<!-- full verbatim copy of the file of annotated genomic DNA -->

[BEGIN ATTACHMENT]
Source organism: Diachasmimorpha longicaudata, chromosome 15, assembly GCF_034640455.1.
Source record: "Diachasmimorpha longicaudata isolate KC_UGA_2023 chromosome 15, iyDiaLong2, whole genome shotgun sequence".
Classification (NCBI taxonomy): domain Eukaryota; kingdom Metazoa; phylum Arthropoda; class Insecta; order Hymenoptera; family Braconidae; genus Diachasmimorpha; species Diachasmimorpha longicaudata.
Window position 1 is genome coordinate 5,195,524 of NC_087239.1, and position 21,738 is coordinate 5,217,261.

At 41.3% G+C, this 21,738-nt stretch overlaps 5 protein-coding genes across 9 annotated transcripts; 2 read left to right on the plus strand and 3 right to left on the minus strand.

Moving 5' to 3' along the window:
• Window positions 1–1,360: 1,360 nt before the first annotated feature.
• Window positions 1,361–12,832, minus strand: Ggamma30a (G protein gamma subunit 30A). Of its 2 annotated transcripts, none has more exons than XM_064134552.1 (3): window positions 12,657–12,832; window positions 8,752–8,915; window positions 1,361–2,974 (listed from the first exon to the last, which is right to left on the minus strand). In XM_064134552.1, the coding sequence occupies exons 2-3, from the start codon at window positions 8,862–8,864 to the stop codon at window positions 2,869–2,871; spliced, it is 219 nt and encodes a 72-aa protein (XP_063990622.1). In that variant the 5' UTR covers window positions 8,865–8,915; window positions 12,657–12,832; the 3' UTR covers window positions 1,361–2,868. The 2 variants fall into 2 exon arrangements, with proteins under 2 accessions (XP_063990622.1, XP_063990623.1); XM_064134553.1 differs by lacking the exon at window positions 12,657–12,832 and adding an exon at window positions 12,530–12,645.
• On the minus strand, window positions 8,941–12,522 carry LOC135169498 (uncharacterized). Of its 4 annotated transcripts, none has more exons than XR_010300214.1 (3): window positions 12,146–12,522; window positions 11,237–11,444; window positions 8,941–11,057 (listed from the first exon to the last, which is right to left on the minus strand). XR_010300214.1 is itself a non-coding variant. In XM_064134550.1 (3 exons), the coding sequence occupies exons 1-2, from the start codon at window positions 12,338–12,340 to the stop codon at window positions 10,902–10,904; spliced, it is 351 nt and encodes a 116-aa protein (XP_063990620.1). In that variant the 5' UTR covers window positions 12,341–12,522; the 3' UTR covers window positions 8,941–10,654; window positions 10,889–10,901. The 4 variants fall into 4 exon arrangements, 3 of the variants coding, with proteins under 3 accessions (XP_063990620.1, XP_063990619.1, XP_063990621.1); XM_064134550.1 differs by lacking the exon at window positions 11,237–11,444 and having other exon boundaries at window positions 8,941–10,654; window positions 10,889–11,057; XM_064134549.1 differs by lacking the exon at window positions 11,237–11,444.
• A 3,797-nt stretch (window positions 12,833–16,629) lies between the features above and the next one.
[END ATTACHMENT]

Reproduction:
Source organism: Diachasmimorpha longicaudata, chromosome 15, assembly GCF_034640455.1.
Source record: "Diachasmimorpha longicaudata isolate KC_UGA_2023 chromosome 15, iyDiaLong2, whole genome shotgun sequence".
Classification (NCBI taxonomy): domain Eukaryota; kingdom Metazoa; phylum Arthropoda; class Insecta; order Hymenoptera; family Braconidae; genus Diachasmimorpha; species Diachasmimorpha longicaudata.
Window position 1 is genome coordinate 5,195,524 of NC_087239.1, and position 21,738 is coordinate 5,217,261.

At 41.3% G+C, this 21,738-nt stretch overlaps 5 protein-coding genes across 9 annotated transcripts; 2 read left to right on the plus strand and 3 right to left on the minus strand.

Moving 5' to 3' along the window:
• Window positions 1–1,360: 1,360 nt before the first annotated feature.
• Window positions 1,361–12,832, minus strand: Ggamma30a (G protein gamma subunit 30A). Of its 2 annotated transcripts, none has more exons than XM_064134552.1 (3): window positions 12,657–12,832; window positions 8,752–8,915; window positions 1,361–2,974 (listed from the first exon to the last, which is right to left on the minus strand). In XM_064134552.1, the coding sequence occupies exons 2-3, from the start codon at window positions 8,862–8,864 to the stop codon at window positions 2,869–2,871; spliced, it is 219 nt and encodes a 72-aa protein (XP_063990622.1). In that variant the 5' UTR covers window positions 8,865–8,915; window positions 12,657–12,832; the 3' UTR covers window positions 1,361–2,868. The 2 variants fall into 2 exon arrangements, with proteins under 2 accessions (XP_063990622.1, XP_063990623.1); XM_064134553.1 differs by lacking the exon at window positions 12,657–12,832 and adding an exon at window positions 12,530–12,645.
• On the minus strand, window positions 8,941–12,522 carry LOC135169498 (uncharacterized). Of its 4 annotated transcripts, none has more exons than XR_010300214.1 (3): window positions 12,146–12,522; window positions 11,237–11,444; window positions 8,941–11,057 (listed from the first exon to the last, which is right to left on the minus strand). XR_010300214.1 is itself a non-coding variant. In XM_064134550.1 (3 exons), the coding sequence occupies exons 1-2, from the start codon at window positions 12,338–12,340 to the stop codon at window positions 10,902–10,904; spliced, it is 351 nt and encodes a 116-aa protein (XP_063990620.1). In that variant the 5' UTR covers window positions 12,341–12,522; the 3' UTR covers window positions 8,941–10,654; window positions 10,889–10,901. The 4 variants fall into 4 exon arrangements, 3 of the variants coding, with proteins under 3 accessions (XP_063990620.1, XP_063990619.1, XP_063990621.1); XM_064134550.1 differs by lacking the exon at window positions 11,237–11,444 and having other exon boundaries at window positions 8,941–10,654; window positions 10,889–11,057; XM_064134549.1 differs by lacking the exon at window positions 11,237–11,444.
• A 3,797-nt stretch (window positions 12,833–16,629) lies between the features above and the next one.